Sliver of hope for BRTS as govt orders project report

The City’s hopes of getting a Bus Rapid Transit System (BRTS) may have floundered in red tape, but the State government has offered Bangaloreans a fresh ray of hope that BRTS can be made a reality.

The government, recently started the process of preparing a detailed project report (DPR) on the BRTS.

The development, however, is the latest in a series of highs and lows over the future of the project.

The previous BJP government had proposed the implementation of the project in first phase along the 32-km-long Hebbal-Silk Board stretch (on the Outer Ring Road). To this end, it sent bureaucrats to visit cities which boasted of successful BRTS models such as Istanbul, London and even Ahmedabad.

 Despite such efforts, the project had failed to go beyond the drawing board, leaving commuters to continue to struggle on one of the country’s most congested roads. All that may change, however.

Tenders floated

On Saturday, the Department of Urban Land Transport (DULT), one of the agencies responsible for the implementation of the project, floated tenders for a detailed topographical survey to be carried out for this corridor.  The survey will provide crucial inputs for the preparation of the DPR.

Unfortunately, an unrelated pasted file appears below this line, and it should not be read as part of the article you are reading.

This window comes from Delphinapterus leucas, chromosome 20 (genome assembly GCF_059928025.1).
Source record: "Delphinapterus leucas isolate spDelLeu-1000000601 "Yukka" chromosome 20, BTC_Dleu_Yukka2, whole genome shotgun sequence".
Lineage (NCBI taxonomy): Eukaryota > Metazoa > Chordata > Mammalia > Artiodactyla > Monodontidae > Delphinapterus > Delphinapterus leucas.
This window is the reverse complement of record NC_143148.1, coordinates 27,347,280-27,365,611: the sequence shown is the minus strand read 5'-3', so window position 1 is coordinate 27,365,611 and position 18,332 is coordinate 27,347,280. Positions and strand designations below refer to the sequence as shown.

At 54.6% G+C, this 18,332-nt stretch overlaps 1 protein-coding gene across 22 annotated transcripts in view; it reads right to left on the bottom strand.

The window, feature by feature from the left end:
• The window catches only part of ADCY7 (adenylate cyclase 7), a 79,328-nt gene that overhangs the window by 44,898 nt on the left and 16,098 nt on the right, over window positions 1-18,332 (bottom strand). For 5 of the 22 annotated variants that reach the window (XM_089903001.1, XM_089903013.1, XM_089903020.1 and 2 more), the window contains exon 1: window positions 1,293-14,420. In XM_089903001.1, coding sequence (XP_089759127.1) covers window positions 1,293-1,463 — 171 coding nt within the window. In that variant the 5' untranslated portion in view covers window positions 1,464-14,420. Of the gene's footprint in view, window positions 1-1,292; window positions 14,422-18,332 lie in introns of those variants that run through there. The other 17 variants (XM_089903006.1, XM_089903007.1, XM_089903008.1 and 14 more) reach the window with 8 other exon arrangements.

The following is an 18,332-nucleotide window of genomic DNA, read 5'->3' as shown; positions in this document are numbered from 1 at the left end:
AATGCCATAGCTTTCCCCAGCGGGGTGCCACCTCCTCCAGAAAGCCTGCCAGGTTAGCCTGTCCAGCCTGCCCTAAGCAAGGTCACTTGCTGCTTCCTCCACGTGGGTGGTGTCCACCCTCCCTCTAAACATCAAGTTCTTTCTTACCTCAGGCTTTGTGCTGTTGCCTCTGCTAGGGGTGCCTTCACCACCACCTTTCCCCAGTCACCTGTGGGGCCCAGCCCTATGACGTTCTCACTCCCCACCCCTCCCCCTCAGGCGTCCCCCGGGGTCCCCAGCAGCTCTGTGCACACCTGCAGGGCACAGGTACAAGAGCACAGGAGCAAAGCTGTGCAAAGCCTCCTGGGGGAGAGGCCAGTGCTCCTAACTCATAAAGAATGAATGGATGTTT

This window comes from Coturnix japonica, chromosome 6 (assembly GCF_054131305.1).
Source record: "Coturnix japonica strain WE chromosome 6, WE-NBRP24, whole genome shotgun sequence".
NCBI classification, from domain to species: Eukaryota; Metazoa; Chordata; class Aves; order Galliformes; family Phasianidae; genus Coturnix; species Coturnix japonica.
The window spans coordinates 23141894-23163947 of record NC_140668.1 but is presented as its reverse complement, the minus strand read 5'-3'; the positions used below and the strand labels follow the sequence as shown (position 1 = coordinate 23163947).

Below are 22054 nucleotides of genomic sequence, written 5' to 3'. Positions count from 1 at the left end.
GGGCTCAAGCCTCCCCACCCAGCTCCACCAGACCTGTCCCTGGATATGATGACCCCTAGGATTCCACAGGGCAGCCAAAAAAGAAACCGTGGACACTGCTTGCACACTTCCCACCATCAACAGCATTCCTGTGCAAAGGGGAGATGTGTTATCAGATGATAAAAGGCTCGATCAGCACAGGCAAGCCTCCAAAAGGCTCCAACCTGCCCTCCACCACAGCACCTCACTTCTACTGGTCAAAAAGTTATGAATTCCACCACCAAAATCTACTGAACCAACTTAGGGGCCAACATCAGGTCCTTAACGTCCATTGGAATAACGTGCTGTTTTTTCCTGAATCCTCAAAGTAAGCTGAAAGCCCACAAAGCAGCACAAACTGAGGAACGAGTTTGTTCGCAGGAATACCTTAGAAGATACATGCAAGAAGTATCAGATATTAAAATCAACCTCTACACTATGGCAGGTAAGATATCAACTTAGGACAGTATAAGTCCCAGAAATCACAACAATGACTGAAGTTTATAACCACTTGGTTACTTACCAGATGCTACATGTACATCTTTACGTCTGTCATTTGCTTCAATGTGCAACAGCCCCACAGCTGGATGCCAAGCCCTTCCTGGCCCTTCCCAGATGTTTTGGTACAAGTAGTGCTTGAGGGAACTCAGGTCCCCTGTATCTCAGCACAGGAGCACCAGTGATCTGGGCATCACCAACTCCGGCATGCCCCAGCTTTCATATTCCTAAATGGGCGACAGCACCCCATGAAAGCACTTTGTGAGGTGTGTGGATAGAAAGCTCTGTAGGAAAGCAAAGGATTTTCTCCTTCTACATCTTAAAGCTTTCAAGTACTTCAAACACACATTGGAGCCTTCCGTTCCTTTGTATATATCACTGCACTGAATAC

As part of the survey, a series of control points would be created along the corridor to facilitate verification and/or replication of the survey results in future.

“These control points should be established at an approximate spacing of one km and should be marked on existing permanent structures on the corridor,” a well-placed source told Deccan Herald.  “This can include, for example, flyover pillars and other such structures. All control points shall be connected to the nearest Survey of India GTS benchmark.” 

The detailed survey will provide an accurate base map of existing conditions for all elements along the corridor as well as adjacent properties.

The list of details to be surveyed includes, property edges, compound walls and property gates; footpaths and kerb stones, paved areas (if any), traffic lanes, surfaces (paved/asphalted/RCC/green/unpaved), medians, utility boxes with exact location dimensions, traffic signals, sign posts, lamp posts, bus stops, auto/taxi stands, road markings and so on.

Speaking to Deccan Herald, DULT Director Manjula said: “This is still not the DPR, it is only the process that takes place before it. So, at this stage, it is only a topographical study.”

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